AN UNDERWATER wonderland attraction admitted it is ‘barely treading water’ as it fights for it survival.

The SeaQuarium Rhyl has been closed to visitors since March 22.

The attraction, which is self funded and not a registered charity, received a massive blow earlier this month as the Welsh Government ‘rejected’ calls to establish a fund to help zoos and aquariums in Wales.

It has since joined forces with The Welsh Mountain Zoo in Colwyn Bay and Anglesey Sea Zoo and launched a petition, asking the Welsh Government to re-think it decision and set up a similar scheme as the UK Government.

In England, zoos and aquariums can apply for an animal welfare grant of up to £100,000.

Colette Macdonald, director at the SeaQuarium Rhyl, said: “The SeaQuarium won’t be able to keep treading water for more than a few months. We have some reserves and we are eating into them at the moment.

“We need additional support to help our business if we are not going to re-open at some point during the summer.

“It is very much a worrying time.

“This bank holiday the weather was glorious and it usually would be a very busy time for us.

“We need to be operational for August otherwise we are not going to be able to survive another winter without additional funding support.

"It is very difficult and these animals, they need looking after, they need feeding. We can't just shut the door and turn the lights off."

The SeaQuarium, which costs more than £20,000 a month to run, has received a bounce back loan and rate release as well of £25,000.

This will only tie the attraction over for the next few weeks.

“The £20,000 running costs cover animal feed, heating, electric, filtering, plants, life-support equipment and systems that needs to be maintained for the animals and is on 24 hours, seven days a week, and vet bills,” Colette added.

“Our electric bill for the month is £5,000. It is a lot.”

Rhyl Journal:

One of the new young South African / Cape Fur Seals

The attraction, which has furloguhed eight staff, as kept on five-full time staff to look after the seals as well as a vast majority of invertebrates and fish.

Colette, who has worked at the attraction for 28 years, and started six months after the attraction first opened, said: “For all zoos and aquariums, closing doors does not mean switching everything off, and furloughing all the staff and walking away.

“Apart from reductions in staffing costs, running costs are still at their highest point of the operation even though the doors are closed.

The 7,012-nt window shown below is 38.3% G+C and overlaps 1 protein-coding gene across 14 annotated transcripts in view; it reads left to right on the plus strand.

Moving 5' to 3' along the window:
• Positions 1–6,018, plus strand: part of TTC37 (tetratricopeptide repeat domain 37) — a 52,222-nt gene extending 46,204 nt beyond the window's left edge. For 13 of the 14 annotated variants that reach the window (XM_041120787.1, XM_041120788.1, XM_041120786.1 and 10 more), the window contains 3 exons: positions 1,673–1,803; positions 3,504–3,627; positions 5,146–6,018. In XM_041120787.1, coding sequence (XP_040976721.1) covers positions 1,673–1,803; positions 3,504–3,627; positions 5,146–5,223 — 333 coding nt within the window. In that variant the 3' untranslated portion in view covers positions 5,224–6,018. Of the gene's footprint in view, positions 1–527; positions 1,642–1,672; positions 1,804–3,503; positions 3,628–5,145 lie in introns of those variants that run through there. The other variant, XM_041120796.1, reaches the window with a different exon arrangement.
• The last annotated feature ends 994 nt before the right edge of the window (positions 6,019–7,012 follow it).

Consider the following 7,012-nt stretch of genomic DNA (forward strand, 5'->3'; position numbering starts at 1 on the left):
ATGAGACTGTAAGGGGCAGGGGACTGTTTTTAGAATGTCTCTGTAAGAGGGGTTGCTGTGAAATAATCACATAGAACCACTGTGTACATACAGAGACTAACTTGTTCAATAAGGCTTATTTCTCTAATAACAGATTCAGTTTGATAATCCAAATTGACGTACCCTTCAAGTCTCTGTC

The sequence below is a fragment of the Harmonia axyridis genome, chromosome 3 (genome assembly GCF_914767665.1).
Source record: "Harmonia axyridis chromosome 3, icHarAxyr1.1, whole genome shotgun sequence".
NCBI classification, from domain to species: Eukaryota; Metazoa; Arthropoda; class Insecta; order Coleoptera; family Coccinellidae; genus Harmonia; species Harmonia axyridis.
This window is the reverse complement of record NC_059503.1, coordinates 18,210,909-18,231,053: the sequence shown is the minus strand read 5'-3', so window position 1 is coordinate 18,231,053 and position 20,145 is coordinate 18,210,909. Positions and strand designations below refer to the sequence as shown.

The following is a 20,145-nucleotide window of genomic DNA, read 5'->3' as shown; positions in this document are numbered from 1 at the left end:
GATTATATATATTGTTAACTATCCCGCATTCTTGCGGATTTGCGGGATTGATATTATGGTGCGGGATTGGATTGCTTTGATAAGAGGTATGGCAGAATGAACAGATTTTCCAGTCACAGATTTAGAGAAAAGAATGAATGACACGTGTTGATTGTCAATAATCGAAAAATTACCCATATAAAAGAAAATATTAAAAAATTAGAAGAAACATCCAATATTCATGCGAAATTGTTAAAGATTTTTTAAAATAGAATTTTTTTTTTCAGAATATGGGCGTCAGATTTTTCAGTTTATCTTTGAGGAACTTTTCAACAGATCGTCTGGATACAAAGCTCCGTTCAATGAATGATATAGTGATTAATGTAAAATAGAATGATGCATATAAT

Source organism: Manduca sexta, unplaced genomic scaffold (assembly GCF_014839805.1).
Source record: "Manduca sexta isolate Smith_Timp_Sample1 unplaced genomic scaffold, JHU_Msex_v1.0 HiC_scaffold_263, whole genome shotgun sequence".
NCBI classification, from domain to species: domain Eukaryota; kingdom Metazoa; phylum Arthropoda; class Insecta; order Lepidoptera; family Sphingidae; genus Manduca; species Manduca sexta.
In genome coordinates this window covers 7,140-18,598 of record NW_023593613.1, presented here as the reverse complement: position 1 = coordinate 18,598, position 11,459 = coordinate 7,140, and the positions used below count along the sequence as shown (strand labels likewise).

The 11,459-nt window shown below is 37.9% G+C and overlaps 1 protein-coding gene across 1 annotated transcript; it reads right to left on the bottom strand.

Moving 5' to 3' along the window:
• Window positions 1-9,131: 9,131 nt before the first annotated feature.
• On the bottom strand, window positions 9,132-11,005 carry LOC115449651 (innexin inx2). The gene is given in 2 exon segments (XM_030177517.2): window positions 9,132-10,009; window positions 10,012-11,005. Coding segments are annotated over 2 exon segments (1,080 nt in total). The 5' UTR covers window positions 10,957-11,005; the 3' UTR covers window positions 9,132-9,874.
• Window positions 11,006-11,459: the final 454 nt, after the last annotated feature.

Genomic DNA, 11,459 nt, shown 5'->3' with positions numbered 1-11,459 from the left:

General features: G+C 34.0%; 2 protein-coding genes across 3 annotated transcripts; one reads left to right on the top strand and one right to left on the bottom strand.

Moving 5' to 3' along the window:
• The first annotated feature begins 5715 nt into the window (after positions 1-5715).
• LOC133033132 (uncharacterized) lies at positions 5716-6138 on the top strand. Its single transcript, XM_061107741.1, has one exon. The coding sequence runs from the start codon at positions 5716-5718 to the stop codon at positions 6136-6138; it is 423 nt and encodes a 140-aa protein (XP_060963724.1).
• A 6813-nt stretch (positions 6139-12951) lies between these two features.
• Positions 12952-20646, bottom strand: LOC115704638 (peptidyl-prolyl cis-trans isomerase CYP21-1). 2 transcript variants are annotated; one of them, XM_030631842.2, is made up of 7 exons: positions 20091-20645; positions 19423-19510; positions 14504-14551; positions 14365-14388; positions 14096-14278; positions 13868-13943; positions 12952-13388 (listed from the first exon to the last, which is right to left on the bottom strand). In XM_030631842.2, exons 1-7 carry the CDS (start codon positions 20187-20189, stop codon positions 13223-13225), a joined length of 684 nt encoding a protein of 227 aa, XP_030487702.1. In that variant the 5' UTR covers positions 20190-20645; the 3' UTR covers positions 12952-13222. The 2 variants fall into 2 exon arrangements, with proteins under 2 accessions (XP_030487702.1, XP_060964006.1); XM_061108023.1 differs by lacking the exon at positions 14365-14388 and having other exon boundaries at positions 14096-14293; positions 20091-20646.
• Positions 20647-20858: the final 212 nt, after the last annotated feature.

“There’s no doubt that these are challenging times for all us, but this crisis is one of the worst the SeaQuarium has ever faced in its 28 years of being in Rhyl.”

“Whilst the doors are closed, our dedicated and hard-working team are continuing to provide the best care for our amazing animals, as they always do. However, with so many species to care for, the SeaQuarium really does need support from the local people.”

Colette admitted that the SeaQuarium is very quiet without visitors.

“It is strange. The animals also miss that interaction,” she said.

Before the Covid-19 pandemic, the SeaQuarium was gearing up to announce it had welcomed three young South African / Cape Fur Seals.

The seals, all female, are named Gina, Flo and Bubbles

The marine mammals travelled 4,630 miles across Europe to their new home after Jardim Zoo contacted the centre; the attraction had been looking for new pups for resident seals Nelly and Solo.

Colette said: “We’ve had the new seals after tragically losing one of our older resident fur seals in winter last year due to old age.

“A female South African fur seal can be about five feet long. The seals are seen as gentle giants who are remarkably friendly.

“We had wanted to launch them at Easter.”

Despite not being able to show them off to visitors, the newcomers have boosted morale of staff during the current uncertain time.

Colette said: “It is a lovely time for us to have new animals, it has helped the staff, and Nelly and Solo are thrilled to have three new play friends. They did have to be quarantined when they first came in.

“We want the Welsh Government to recognise we have live animals.

“Everyone is crying out for funding but we need to think about the welfare of animals and for the Welsh Government to look at the sector and give individual attention.

“There is no plan for our re-opening on the road map and when this industry is going to open up again, which is a bit alarming.

"We know that everyone is struggling.

"If we can be told that we can open the outdoors then we can open just for the seal show.

"We are getting a lot of support from politicians, Visit Wales and DCC have sent us an email.

"Anyone in this industry knows it is not a 9-5 job.

"It is a very worrying time."

Dr James Davies, MP for Vale of Clwyd who has lent his support to the attraction, said: “The UK Government has put in place a ‘welfare grant’ of up to £100,000 for zoos and aquariums in England during the Covid-19 pandemic and it is very concerning that this scheme is yet to be replicated by the Welsh Government.

“I have had ongoing communication Colette, who is clearly very concerned about how the SeaQuarium will survive this pandemic without a specific support package.

“I have written to the Welsh Government calling for them to urgently address this.”

A letter, signed by Dr Davies and fellow MPs including Virginia Crosbie, David Jones and Fay Jones, has been sent to the Welsh Minister for Environment, Energy and Rural Affairs Welsh Government, Lesley Griffiths MS, emphasising the plight of zoos and aquariums in North Wales and again calling for a zoos and aquariums fund in Wales.

To view the petition, visit